Seeking to gain better attendance and greater appeal among Generation X and Y members, some professional associations are hiring rock stars and setting theme songs for their annual conferences. Many of these societies feel their meetings are seen by younger members as being boring and having an uptight atmosphere which does little to spark their interest. Hoping to show that they can be creative and fun, they are turning to the musical arts to help improve their “ambiance.”
The American Astronomical Society (AAS) will have Sting performing “King of Pain,” a song he wrote with The Police which is famous for the line “There’s a little black spot on the sun today,” as theme song at their upcoming meeting.
Metallica has been contacted, but is not yet confirmed, to play at the next International Association for the Study of Dreams (IASD) conference at Virginia Beach (USA), with their hit song “Enter Sandman.”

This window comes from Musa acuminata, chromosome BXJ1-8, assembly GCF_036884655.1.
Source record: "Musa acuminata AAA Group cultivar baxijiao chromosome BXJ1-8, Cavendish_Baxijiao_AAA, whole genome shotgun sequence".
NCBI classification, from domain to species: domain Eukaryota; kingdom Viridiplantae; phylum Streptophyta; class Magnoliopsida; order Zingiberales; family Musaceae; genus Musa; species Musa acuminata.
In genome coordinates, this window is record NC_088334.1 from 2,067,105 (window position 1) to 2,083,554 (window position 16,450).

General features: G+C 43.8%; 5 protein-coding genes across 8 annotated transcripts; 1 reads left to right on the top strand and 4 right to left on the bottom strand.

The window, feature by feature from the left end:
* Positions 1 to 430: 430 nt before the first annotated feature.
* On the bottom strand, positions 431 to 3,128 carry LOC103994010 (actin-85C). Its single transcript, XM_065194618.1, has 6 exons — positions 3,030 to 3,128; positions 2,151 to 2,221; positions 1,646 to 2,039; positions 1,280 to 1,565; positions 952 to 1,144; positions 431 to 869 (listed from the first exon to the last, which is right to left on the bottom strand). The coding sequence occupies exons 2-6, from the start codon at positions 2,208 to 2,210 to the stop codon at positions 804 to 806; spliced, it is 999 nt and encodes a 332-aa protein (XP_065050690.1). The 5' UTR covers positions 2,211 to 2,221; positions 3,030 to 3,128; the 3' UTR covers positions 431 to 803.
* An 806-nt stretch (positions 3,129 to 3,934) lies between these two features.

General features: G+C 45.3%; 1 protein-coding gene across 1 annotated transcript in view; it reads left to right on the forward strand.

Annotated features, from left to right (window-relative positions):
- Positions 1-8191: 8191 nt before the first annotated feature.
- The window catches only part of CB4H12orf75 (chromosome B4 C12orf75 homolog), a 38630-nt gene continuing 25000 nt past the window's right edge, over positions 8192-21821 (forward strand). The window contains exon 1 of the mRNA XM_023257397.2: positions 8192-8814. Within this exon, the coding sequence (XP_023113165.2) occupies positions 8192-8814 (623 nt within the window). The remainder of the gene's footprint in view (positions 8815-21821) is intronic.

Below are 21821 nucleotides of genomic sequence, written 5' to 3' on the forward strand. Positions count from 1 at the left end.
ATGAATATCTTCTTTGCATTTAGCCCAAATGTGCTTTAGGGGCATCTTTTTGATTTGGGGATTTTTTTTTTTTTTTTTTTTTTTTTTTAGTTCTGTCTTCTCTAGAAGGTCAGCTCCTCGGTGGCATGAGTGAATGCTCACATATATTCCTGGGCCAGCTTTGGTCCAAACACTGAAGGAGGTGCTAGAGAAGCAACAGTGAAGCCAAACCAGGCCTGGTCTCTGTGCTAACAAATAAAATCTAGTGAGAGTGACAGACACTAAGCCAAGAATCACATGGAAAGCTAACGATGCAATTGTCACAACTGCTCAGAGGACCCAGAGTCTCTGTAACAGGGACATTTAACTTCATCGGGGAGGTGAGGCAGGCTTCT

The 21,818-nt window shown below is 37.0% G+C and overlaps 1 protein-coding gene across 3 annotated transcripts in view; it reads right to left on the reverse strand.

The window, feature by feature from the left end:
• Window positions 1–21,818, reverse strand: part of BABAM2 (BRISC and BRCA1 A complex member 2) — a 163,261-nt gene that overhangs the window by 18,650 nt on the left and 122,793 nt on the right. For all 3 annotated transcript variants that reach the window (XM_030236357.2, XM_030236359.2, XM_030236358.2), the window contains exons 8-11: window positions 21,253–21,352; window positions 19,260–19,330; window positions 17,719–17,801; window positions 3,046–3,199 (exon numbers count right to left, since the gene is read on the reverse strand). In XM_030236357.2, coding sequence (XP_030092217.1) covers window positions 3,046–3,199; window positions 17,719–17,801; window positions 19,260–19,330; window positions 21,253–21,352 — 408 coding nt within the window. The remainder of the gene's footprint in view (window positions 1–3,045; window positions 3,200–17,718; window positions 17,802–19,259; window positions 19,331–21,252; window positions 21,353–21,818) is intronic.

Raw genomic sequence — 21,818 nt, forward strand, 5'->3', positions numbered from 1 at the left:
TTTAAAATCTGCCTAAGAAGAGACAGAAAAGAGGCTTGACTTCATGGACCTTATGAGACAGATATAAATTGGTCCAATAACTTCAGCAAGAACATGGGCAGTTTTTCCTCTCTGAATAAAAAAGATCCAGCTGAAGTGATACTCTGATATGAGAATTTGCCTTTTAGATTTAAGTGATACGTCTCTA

Perhaps the highest-visibility act, Irish band U2, is set to perform the entire War album, featuring “Sunday Bloody Sunday” and “The Refugee”, at the 2015 meeting of the International Political Science Association.
The American Psychological Association (APA) has enlisted David Byrne and The Talking Heads for a reunion performance of “Psycho Killer” as theme song for next year’s convention.
The Society for Prevention of Animal Suicide (SPAS), a lesser-known and relatively new organisation, has chosen for its theme song “Youth Culture Killed My Dog” by They Might Be Giants. Frontman John Linnell was actually an early proponent of research into the causes of animal suicide, which he says is the reason he wrote the song in the first place. Recognising his contribution, the SPAS also named its most prestigious award after him.
Most of these meetings will start and end with the theme song, and feature a few other songs played by the band during breaks between presentation sessions. The band members may serve on keynote speaker panels as well, as for instance with Bono of U2. Some of these conferences will even culminate in a full-length rock concert rather than traditional awards dinners and networking events.
Public domain image, available at http://commons.wikimedia.org/wiki/File:Blast_beat_drum_pattern.png.